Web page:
Condominium: Sections 718.111(3), and 468.431, F.S.
Cooperative: Not addressed in Chapter 719, F.S.

May the association pay a board member for his or her services as a board member?

Unless otherwise provided in the bylaws of the association, the members of the board shall serve without compensation. However, if compensated, a board member may require licensure as a community association manager pursuant to Chapter 468, Florida Statutes.
Condominium: Section 718.112(2)(a) 1., F.S.
Cooperative: Section 719.106(1)(a) 1., F.S.

Must the association pay for and insure its officers and directors?

A unit owner-controlled association may obtain liability insurance for its officers and directors. Further, the association shall obtain and maintain adequate insurance or fidelity bonding of all persons who control or disburse funds of the association and the president, secretary, and treasurer of the association. This insurance is a common expense of the association.
Condominium: Section 718.111(11)(a)&(d), F.S.
Cooperative: Sections 719.104(3), and 719.106(1)(k), F.S.

How would a condominium go about becoming an adult community (55 or older), and would all the residents under 55 years old have to move out?

A property must meet certain requirements of the Federal Fair Housing Act to be designated as an adult community. The Florida Commission on Human Relations administers the Federal Fair Housing Act in Florida. You may contact the Florida Commission on Human Relations at Post Office Box 3388, Tallahassee, Florida 32315-3388 or 850 488-7082 (ask for the housing area), or on the Internet at http://fchr.state.fl.us. For copies of the Federal Fair Housing Act, you may call 800-767-7468.
Condominium: Not addressed in Chapter 718, F.S.
Cooperative: Not addressed in Chapter 719, F.S.

Is mediation for any homeowners’ disputes still available through the Division?

No. The Legislature recently amended Section 720.311, Florida Statutes, which effectively ended the Division’s mandatory HOA mediation program and replaced it with a private mediation program. The new law, which took effect on July 1, 2007, now provides that parties to homeowners disputes may use private mediators to assist them in resolving their issues. Certified mediators may be selected by visiting the Supreme Court’s website at www.flcourts.org/gen_public/adr/index.shtml.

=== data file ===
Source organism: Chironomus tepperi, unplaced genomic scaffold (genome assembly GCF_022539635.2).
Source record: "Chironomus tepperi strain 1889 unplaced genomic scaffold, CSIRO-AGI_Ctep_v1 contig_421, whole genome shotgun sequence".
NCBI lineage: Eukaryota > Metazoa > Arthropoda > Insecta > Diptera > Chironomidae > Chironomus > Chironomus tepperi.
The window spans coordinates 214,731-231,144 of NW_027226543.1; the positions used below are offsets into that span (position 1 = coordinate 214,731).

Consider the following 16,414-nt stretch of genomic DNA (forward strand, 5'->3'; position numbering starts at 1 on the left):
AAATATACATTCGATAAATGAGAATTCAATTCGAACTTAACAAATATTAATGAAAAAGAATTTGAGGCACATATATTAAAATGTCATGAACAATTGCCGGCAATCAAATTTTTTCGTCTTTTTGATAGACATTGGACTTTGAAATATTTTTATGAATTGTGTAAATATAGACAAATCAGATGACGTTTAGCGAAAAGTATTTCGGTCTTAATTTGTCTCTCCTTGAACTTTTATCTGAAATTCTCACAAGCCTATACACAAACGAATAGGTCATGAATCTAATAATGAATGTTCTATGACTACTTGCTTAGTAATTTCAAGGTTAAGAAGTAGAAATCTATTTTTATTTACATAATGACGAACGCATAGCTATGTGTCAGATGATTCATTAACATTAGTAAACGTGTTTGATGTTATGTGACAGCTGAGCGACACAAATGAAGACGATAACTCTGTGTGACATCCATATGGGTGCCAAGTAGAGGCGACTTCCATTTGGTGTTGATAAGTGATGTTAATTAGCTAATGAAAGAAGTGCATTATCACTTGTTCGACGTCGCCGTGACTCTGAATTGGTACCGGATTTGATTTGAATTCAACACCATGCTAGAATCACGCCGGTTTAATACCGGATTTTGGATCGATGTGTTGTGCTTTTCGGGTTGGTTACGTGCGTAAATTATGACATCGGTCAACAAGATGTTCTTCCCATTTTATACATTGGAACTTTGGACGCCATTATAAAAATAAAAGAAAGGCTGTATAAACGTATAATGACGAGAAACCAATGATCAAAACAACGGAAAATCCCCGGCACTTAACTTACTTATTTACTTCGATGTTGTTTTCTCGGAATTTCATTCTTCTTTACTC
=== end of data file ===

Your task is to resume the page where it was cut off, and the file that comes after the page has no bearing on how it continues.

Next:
When is arbitration required?

Arbitration through the Division program is required for all recall and elections disputes, prior to filing a lawsuit.

About Stevens & Goldwyn: The homeowners' association attorneys at Stevens & Goldwyn, P.A. are experts in condominium law, contractual disputes, and HOA litigation. They specialize in representation for homeowners associations, assessment collection, foreclosures, civil litigation, and more. Stevens & Goldwyn, P.A. is located in Plantation, FL and provides services throughout Florida, including Fort Lauderdale, Miami, Palm Beach, Plantation, Pembroke Pines, Miami Beach, Pompano Beach, Hollywood, Aventura, and more.

Arrange a free, no-obligation consultation, where you can discuss your legal concerns with a partner of our firm. We look forward to answering your questions and seeing how we can meet your legal needs. Call us at 954-476-2680 or contact us online today.

Source: Stevens & Goldwyn, P.A.


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Tags: association law, condo bylaws, homeowners association, real estate law